Some recent court decisions have
focused on whether the general contractor, by the terms of its subcontract
documents, can limit or eliminate a subcontractor’s Miller Act rights.
At its heart, the Miller Act applies
to most federal government contracts
and affords protection to subcontractors that, in private construction, would
be available through state mechanic’s
lien statutes. You cannot file a lien claim
against federal property, so the act is a
form of substitute remedy. The question
then becomes: Can the general contractor put language into its subcontract
terms and conditions that would negatively affect your Miller Act rights?
Contract restrictions on claims
Most construction subcontracts con-
tain multiple terms and conditions that
purport to limit or destroy a subcon-
tractor’s ability to recover damages or
even contract payments. All of you are
familiar with clauses that do not con-
cern how the work is to be performed
but only concern money. For example,
you can waive your right to claim time
and money for extra work if you do not
follow the subcontract’s written notice
clauses. A pay-if-paid clause is meant to
prevent you from suing on base contract
amounts or changes until the owner has
paid the general contractor. There are no-
damages-for-delay provisions that state
that you cannot recover any time-related
damages. Also, there are “pass-through”
clauses that state that, where the owner
is at fault (for extra work, delays, etc.),
your sole remedy is to pass your claims
through the general contractor, and your
sole entitlement is to whatever the owner
grants to the general contractor.
Separately, all of these clauses have
been tested in court and, with some
exceptions for extraordinary circumstances, have been held to be legally
enforceable. The idea is that contracting
parties are free to enter into agreements
that contain these provisions.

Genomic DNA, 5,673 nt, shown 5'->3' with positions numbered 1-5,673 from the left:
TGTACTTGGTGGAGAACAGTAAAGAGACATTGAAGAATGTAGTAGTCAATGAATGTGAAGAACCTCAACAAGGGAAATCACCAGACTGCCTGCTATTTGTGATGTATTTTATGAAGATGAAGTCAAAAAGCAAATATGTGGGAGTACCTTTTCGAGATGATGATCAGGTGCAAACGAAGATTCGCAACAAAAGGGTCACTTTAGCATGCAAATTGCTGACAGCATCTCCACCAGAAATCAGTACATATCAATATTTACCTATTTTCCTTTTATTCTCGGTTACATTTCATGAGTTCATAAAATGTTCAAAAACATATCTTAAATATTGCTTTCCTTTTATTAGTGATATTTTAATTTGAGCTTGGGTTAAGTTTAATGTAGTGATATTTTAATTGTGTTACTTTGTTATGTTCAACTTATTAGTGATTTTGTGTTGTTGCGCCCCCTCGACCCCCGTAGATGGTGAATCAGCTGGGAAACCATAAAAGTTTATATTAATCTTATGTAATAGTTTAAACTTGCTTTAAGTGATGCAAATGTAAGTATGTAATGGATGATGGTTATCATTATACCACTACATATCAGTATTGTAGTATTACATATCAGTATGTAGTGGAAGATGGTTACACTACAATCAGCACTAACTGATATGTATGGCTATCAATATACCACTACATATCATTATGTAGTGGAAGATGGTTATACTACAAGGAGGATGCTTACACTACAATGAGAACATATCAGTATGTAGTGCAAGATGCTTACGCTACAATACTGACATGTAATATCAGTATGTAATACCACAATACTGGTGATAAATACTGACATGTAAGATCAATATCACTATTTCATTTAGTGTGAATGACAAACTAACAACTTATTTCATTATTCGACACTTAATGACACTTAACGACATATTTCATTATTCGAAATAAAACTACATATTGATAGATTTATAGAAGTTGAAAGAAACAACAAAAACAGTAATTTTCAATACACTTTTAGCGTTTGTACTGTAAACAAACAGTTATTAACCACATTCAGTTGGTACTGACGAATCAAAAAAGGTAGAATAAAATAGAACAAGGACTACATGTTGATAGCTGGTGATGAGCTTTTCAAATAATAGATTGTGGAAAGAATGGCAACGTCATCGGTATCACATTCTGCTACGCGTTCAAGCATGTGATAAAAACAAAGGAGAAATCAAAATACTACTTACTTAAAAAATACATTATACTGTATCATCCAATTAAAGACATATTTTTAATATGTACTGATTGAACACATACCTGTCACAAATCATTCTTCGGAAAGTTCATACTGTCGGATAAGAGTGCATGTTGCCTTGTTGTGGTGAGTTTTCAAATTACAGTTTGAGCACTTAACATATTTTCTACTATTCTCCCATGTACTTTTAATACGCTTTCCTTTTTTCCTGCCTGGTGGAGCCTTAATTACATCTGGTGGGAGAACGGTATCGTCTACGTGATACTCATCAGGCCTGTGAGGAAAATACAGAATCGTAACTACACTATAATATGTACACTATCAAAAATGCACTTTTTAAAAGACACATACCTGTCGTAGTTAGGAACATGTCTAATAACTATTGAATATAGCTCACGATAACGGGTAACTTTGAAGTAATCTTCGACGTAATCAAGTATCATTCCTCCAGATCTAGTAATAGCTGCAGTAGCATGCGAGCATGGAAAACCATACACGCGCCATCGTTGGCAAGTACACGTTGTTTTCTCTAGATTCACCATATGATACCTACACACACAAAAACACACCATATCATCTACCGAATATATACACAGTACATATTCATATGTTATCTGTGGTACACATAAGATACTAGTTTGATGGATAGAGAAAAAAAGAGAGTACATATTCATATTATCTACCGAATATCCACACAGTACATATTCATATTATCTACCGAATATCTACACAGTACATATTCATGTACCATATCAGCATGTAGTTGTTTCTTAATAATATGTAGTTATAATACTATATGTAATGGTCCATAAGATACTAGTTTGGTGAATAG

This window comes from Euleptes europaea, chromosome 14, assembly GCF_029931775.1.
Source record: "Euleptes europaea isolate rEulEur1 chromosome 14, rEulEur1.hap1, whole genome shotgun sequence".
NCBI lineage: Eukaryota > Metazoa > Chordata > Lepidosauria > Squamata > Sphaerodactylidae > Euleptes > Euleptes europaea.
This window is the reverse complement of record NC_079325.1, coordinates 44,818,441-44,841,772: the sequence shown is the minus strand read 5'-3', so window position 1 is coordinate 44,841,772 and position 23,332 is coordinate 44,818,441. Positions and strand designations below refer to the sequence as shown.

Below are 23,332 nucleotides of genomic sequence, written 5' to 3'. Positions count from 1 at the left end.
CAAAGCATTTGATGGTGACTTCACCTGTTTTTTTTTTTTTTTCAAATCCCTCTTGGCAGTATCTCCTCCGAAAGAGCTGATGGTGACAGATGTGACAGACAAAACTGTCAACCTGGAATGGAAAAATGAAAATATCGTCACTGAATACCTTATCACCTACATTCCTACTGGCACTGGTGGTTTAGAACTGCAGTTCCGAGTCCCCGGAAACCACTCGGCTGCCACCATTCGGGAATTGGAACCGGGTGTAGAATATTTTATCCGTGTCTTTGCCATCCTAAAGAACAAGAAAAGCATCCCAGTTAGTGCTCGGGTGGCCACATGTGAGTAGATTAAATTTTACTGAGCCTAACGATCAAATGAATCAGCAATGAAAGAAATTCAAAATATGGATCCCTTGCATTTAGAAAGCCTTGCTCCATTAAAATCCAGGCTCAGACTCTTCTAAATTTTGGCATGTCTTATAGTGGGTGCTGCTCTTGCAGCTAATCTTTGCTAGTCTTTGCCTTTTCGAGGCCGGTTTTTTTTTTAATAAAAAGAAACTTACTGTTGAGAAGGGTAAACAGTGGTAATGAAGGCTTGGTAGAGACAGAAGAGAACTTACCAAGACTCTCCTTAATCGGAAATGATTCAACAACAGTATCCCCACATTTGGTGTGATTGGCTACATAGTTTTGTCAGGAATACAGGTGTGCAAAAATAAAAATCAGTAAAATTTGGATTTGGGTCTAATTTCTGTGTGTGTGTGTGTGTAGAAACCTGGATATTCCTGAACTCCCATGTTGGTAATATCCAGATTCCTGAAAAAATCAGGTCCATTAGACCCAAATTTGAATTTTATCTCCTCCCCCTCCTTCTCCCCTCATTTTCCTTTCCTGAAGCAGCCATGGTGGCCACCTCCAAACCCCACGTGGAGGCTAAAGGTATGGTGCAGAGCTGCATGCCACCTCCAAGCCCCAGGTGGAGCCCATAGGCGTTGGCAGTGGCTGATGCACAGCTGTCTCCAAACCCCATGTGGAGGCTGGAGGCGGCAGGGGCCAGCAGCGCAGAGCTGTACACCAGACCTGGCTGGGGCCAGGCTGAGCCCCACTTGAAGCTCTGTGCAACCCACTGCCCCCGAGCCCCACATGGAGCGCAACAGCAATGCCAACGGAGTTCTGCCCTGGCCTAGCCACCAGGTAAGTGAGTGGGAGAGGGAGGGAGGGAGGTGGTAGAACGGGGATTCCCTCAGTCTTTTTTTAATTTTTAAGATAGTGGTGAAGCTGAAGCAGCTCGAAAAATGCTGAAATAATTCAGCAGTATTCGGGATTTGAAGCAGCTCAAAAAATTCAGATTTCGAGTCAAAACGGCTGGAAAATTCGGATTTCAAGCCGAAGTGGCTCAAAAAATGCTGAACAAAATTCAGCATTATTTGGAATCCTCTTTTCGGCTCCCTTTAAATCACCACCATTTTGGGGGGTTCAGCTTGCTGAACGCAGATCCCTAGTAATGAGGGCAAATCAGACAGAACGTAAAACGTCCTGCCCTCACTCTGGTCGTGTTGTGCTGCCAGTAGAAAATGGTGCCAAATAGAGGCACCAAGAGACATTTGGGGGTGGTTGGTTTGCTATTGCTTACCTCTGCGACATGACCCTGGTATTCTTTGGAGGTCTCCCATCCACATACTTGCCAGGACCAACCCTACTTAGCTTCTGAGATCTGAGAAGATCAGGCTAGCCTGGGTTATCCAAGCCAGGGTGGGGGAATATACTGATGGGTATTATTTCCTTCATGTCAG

Incorporation by reference
Aside from the restrictive clauses in your
subcontract, as noted above, you may
also be subject to other restrictions flowing down from the owner’s contract with
the general contractor. It is fairly common to have a subcontract clause that the
owner’s terms and conditions are incorporated into your subcontract. Those
terms may have their own notice clauses
and limitation of damages provisions.
What happens when restrictive
clauses meet the Miller Act?
It can be said with some assurance that
the Miller Act takes precedence over a
pay-if-paid clause. There are two general
reasons for this. First, the courts have
held that the federal statutory rights
in the Miller Act cannot be eliminated
by contract. In other words, the payment bond portion of the act would be
meaningless if it could be defeated by a
defaulting owner, a situation where the
bond is of the most importance.
Second, if the subcontractor were
forced to wait to sue on the payment
bond because the owner had not yet
paid the general contractor, the manda-
tory time limit for filing a Miller Act suit
in court could expire.
So far, so good. Now what about a no-damages-for-delay clause? It’s not so good.
Here, the courts have drawn a distinction between a “right of recovery” (the
right to recover contract payments and
payment for extra work) and the “
measure of recovery” (the types of damages
you can obtain).
The measure of recovery can be
affected in many ways. The subcontract
terms can restrict markup, the value of
unit prices, a general contractor’s liability
for terminations for convenience, and for
delay damages. A number of federal courts
have held that these limitations on the
amount or type of damages “simply delineate the extent of the contractor’s liability.”
Because the contractual liability of the
general contractor determines Miller Act
coverage, the surety’s exposure is also limited by these restrictions. (Whether extra
labor, equipment, materials or supervision
resulting from changes that also require
additional time are partially “delay damages” are separate issues.) In other words,
your Miller Act rights remain, but a contract can change the amount you can
recover against a Miller Act surety.
This distinction between the right of
recovery and the amount of recovery is
not easy to summarize. The Miller Act
bonding company has all of the defenses
of the general contractor.
The Miller Act vs.
A more difficult problem comes with
the pass-through clause (also referred IST
LEGAL BY GERARD W. ITTIG
They Can’t Take That
Away From Me
The Miller Act and contract limitations
THE FEDERAL MILLER ACT has been around since the mid-1930s. You would think
that, by now, all questions about its application would have been resolved by the
courts. Unfortunately, hundreds of lawsuits remain that involve interpretations of
the Miller Act.